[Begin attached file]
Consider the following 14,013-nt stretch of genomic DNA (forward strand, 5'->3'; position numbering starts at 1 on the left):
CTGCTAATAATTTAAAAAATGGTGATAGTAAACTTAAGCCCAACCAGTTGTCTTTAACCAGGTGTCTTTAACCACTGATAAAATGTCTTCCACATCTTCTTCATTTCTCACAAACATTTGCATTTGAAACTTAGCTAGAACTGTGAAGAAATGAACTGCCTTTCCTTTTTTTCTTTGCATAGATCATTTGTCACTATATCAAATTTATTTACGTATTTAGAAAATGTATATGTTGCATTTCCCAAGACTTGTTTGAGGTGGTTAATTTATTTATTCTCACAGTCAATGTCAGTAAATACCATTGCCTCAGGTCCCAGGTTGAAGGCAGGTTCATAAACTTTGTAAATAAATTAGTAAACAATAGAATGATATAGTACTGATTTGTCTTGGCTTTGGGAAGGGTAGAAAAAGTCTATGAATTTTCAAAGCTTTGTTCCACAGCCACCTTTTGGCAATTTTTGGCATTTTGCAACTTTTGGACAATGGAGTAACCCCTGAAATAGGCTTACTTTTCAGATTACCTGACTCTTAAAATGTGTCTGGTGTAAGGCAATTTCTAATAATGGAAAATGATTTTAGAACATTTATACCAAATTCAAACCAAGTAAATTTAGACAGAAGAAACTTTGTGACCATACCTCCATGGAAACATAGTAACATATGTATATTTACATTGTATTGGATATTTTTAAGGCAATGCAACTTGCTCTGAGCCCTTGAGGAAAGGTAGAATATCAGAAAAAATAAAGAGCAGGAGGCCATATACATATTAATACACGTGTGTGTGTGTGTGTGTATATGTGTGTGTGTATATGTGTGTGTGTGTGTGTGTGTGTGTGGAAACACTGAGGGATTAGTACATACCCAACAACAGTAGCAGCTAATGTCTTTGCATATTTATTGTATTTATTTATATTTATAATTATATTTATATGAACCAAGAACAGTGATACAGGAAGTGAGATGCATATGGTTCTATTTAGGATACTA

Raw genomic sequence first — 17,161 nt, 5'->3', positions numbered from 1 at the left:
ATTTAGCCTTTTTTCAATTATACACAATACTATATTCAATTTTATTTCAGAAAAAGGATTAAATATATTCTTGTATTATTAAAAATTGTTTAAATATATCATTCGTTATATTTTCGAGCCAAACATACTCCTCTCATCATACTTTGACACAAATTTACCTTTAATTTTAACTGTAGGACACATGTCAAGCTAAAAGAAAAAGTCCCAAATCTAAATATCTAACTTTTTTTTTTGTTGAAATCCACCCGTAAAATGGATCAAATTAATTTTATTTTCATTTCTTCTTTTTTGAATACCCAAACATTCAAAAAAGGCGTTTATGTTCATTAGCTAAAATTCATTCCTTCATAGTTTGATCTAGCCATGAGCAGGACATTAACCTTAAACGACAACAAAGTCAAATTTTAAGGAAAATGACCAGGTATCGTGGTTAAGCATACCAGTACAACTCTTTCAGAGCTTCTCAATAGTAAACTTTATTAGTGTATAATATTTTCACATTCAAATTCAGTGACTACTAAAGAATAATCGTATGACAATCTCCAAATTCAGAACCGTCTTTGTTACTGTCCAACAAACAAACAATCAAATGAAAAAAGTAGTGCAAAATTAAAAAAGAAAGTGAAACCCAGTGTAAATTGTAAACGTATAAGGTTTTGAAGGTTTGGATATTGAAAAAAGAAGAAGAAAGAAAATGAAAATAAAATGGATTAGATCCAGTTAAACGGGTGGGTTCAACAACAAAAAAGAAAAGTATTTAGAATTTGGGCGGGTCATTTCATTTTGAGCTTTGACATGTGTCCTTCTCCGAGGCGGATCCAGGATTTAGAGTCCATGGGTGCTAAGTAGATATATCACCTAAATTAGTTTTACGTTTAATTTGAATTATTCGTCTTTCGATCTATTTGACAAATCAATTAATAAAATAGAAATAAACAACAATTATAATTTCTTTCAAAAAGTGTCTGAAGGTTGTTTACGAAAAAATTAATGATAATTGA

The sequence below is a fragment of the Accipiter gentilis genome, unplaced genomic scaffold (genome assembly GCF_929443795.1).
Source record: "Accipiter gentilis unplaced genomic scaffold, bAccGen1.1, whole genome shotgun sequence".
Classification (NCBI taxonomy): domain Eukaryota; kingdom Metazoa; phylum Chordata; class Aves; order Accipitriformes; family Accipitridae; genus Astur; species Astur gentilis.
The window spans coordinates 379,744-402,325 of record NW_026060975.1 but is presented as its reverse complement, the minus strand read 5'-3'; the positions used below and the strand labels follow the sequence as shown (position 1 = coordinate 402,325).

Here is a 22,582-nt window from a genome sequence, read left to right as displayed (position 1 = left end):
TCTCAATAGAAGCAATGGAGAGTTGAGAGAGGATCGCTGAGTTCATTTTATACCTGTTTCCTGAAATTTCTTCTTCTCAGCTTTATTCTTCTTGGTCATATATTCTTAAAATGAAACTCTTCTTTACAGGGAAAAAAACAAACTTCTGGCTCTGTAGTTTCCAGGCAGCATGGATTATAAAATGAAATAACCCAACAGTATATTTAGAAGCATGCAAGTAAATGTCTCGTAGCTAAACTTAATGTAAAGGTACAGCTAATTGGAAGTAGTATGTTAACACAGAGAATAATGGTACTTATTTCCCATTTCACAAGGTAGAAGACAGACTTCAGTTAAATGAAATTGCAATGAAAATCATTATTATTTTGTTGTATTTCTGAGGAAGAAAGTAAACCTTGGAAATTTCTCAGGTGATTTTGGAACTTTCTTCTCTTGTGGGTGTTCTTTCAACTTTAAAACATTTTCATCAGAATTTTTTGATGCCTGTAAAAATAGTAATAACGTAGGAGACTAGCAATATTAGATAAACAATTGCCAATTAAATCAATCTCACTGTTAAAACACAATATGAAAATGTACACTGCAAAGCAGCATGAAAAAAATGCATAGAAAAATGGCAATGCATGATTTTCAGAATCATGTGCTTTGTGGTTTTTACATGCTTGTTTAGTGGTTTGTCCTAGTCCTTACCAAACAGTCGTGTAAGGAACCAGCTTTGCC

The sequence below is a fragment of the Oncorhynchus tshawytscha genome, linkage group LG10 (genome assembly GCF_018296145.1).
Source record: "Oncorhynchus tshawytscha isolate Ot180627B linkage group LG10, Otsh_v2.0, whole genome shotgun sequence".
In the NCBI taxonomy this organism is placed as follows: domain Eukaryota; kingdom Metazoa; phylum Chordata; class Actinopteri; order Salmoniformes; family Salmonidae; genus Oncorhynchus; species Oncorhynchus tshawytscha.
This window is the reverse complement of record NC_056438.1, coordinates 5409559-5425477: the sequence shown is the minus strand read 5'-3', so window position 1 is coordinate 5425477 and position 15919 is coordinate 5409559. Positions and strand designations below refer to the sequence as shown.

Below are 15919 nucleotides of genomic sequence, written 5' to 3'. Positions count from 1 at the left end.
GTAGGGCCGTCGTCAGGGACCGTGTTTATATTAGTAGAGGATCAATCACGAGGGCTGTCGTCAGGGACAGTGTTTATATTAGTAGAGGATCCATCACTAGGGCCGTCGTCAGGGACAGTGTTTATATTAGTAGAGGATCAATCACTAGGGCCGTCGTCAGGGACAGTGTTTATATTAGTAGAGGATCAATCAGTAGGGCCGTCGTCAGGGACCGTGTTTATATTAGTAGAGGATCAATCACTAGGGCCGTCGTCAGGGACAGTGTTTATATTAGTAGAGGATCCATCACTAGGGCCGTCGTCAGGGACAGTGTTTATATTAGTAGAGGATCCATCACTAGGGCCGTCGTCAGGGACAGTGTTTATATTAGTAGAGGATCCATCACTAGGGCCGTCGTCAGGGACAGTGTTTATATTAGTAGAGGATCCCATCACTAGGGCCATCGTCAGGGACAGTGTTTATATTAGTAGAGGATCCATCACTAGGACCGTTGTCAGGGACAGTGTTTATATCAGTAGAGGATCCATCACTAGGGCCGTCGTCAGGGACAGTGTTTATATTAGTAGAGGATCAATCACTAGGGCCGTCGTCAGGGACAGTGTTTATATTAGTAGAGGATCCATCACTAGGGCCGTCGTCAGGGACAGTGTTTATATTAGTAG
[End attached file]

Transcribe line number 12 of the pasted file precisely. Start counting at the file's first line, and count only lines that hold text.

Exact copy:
Source record: "Oncorhynchus tshawytscha isolate Ot180627B linkage group LG10, Otsh_v2.0, whole genome shotgun sequence".